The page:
One of the most difficult decisions parents face in divorce is child custody. Parents may agree to who should have custody of the children or they may have a court-ordered agreement. However, after custodial arrangements have already been decided, and perhaps have even been in place for a while, a child may decide that they want to live with the other parent. When this happens, the custodial parent may be left feeling blindsided and unsure of what to do next.
Why Does the Child Want to Live with the Other Parent?
The first thing to consider is why the child wants to live with their other parent. Understanding the child’s reasons for their request can help parents gain insight as to whether that request should be granted. Sometimes, children who reach a certain age, typically around nine to 12 years old, decide that living with the other parent would better suit their needs or desires. Other times, the non-custodial parent may have pressured the child or promised the child a reward in exchange for coming to live with them.
Is the Child Mature Enough to Make Their Own Decisions?
In some states, a child’s preference is a factor that judges consider when determining child custody arrangements. However, a child must be mature enough to make their own decisions and judges may consider the child’s level of emotional and intellectual development, as well as their capacity to understand and cope with the changes involved.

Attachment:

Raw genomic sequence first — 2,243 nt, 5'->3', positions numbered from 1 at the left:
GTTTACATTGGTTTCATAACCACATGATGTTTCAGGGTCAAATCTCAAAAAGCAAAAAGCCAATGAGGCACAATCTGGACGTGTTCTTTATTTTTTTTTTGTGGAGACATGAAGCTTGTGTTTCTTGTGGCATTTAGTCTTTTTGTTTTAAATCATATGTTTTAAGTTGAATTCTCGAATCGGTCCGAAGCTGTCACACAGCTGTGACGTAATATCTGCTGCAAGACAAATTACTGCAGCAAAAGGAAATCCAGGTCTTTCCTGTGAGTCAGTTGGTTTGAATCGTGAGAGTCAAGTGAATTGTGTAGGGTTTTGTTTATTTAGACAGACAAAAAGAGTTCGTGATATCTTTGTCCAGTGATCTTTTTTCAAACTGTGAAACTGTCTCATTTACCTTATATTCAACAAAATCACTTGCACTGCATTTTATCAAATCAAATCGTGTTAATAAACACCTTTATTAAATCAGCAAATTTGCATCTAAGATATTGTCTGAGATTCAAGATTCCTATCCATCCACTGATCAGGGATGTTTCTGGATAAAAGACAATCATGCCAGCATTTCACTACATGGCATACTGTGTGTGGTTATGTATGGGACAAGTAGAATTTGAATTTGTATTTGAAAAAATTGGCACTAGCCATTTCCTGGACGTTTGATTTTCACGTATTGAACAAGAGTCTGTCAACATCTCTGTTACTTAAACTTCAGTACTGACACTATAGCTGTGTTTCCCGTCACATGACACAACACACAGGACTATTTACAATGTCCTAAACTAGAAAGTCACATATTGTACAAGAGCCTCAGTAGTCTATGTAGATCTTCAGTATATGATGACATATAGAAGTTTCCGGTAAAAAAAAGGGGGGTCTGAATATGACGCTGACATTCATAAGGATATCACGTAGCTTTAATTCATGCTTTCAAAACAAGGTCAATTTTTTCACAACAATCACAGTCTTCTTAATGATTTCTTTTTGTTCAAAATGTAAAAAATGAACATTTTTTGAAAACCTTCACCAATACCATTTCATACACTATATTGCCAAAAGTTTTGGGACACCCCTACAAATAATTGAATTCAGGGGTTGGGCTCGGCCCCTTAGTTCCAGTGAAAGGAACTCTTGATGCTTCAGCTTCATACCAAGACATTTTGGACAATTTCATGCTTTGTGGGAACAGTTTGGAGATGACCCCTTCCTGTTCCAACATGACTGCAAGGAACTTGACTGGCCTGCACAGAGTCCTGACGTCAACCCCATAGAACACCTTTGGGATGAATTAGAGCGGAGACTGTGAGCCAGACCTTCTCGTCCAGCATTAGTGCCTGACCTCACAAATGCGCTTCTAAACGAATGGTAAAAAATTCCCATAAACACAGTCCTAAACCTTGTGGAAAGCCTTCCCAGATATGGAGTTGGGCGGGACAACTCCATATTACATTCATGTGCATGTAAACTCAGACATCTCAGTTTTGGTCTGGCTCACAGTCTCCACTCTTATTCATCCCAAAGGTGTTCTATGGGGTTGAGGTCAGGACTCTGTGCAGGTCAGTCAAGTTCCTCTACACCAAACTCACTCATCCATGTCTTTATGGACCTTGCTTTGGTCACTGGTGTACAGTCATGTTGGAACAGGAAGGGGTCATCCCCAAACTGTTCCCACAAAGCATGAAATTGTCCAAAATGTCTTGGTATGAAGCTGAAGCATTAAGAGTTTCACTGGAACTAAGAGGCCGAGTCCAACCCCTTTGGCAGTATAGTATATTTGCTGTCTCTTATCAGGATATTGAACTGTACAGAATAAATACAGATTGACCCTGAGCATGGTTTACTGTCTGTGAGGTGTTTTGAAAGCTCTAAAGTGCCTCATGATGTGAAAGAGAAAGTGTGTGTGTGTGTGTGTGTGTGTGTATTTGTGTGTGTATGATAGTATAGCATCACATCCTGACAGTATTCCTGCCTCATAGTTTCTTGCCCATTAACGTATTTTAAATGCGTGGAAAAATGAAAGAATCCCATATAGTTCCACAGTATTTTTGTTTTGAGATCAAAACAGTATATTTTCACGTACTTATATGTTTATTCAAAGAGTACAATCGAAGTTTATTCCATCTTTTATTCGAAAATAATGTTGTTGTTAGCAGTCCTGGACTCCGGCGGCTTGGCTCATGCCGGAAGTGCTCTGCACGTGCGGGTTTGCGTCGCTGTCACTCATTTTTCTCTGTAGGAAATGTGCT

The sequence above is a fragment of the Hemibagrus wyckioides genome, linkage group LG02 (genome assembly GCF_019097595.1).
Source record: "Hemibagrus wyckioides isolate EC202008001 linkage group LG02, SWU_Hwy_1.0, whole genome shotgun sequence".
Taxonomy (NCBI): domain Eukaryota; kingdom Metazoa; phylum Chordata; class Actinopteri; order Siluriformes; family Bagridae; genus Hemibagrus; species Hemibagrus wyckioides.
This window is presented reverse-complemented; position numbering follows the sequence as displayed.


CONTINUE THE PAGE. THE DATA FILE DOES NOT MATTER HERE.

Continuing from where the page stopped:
Consider the Impact on Sibling Relationships
Another factor to consider is whether the change will involve splitting up siblings. Brothers and sisters are often a source of support to each other during divorce and if one child moves out, it may affect that relationship. Therefore, before agreeing to the child’s request, parents must consider whether the move would be in the best interests of all children involved.
Respect the Non-Custodial Parent’s Position
Does the non-custodial parent want the child to come and live with them? Are they equipped to handle the change? Parents should communicate with each other to determine what is best for them, as well as the child.
Legal Requirements for Child Custody Order Modification in Maryland
Courts presume that stability is preferable for children, therefore parents seeking modification of a custody order must convince the court that the modification is in the child’s best interest. In Maryland, parents may do this by showing that there was a substantial change in circumstances that warrants modification of the order. Children who are at least 16 years old may seek changes in custody on their own; they too must prove that the change would be in their best interest.
Bel Air Child Custody Lawyers at Huesman, Jones & Miles, LLC Assist Parents with Custody Modification
If you are seeking modification of your child custody agreement, contact a Bel Air child custody lawyer at Huesman, Jones & Miles, LLC. Our skilled and knowledgeable attorneys can help secure the best possible outcome for you and your family. Located in Hunt Valley and Towson, Maryland, we serve clients throughout Baltimore, Baltimore County, Bel Air, Bentley Springs, Columbia, Freeland, Hereford, Hampton, Westminster, Essex, Monkton, Sparks Glencoe, Parkton, Phoenix, Pikesville, White Hall, Carroll County, Harford County, and Howard County. For a free consultation, contact us online or call us at 443-589-0150.